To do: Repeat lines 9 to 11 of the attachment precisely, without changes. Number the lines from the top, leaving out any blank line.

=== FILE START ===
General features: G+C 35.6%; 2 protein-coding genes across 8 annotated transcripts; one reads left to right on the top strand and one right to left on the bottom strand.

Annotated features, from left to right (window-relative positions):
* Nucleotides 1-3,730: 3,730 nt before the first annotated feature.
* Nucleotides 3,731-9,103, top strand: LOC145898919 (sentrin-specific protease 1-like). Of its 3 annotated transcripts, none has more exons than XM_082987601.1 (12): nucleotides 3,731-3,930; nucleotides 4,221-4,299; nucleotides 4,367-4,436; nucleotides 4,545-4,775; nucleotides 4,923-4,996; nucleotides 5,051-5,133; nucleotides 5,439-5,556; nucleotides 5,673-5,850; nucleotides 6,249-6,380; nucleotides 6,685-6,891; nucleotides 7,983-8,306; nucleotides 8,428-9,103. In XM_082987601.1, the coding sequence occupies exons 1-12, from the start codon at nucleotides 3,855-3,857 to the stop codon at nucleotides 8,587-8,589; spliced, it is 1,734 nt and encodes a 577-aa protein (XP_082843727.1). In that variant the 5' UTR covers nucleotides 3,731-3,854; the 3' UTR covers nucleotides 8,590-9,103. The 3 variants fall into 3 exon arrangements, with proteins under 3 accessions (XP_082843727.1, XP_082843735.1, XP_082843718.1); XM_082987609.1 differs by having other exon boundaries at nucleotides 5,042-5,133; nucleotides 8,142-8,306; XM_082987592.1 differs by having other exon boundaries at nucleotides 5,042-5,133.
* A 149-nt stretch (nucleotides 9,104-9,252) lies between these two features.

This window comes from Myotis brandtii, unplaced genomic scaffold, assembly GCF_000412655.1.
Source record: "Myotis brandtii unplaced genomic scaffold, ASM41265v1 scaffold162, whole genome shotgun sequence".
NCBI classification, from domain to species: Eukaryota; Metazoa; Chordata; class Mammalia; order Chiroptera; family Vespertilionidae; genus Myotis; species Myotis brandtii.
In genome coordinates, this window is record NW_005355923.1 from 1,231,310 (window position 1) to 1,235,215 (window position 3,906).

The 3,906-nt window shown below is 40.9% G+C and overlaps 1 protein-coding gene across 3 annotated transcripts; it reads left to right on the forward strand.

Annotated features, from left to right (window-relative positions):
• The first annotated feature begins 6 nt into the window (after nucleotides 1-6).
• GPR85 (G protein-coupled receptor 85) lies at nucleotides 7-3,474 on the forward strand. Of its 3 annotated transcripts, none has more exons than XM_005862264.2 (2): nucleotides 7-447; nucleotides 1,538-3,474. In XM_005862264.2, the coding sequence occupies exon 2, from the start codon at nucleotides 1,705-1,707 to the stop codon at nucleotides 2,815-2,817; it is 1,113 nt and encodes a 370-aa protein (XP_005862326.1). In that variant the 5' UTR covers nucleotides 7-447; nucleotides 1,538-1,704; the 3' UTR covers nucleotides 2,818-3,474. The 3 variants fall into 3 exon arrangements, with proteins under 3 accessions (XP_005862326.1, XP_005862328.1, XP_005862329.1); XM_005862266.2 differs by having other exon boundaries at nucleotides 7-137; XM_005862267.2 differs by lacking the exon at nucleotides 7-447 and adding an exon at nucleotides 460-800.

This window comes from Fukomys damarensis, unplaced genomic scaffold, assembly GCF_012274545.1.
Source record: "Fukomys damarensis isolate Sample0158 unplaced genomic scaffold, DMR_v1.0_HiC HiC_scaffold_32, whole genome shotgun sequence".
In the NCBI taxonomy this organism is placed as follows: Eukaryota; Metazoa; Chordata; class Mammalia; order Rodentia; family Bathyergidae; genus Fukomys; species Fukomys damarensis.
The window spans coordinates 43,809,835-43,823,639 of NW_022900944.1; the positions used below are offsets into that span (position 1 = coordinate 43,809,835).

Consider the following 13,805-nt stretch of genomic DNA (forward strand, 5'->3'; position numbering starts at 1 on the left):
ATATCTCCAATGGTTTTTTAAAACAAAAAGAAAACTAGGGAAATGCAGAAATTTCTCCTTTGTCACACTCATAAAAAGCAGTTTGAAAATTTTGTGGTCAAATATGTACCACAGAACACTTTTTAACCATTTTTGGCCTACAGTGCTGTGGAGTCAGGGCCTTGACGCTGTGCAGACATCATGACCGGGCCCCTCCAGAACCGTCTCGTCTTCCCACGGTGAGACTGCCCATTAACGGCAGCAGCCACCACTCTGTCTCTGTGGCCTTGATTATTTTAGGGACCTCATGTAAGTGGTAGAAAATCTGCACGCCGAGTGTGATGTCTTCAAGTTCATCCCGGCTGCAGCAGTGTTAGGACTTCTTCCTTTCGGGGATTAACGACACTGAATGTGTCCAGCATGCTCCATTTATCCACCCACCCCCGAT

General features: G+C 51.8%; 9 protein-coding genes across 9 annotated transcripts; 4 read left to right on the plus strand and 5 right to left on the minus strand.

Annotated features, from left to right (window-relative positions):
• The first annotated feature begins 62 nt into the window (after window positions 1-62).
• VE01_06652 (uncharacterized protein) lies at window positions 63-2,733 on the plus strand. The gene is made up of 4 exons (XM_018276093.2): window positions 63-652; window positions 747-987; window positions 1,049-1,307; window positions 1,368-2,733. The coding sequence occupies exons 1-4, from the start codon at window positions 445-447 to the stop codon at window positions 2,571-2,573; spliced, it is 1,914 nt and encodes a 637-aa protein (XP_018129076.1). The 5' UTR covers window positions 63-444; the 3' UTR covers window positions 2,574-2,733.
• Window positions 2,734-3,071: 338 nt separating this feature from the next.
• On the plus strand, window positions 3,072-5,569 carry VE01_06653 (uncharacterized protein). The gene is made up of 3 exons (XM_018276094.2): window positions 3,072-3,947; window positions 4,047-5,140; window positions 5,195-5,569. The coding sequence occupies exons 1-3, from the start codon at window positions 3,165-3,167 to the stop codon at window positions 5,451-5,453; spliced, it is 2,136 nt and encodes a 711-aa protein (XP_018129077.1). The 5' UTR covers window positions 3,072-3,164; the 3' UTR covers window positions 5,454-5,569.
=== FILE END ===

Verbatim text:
In genome coordinates, this window is record NW_005355923.1 from 1,231,310 (window position 1) to 1,235,215 (window position 3,906).

The 3,906-nt window shown below is 40.9% G+C and overlaps 1 protein-coding gene across 3 annotated transcripts; it reads left to right on the forward strand.

Annotated features, from left to right (window-relative positions):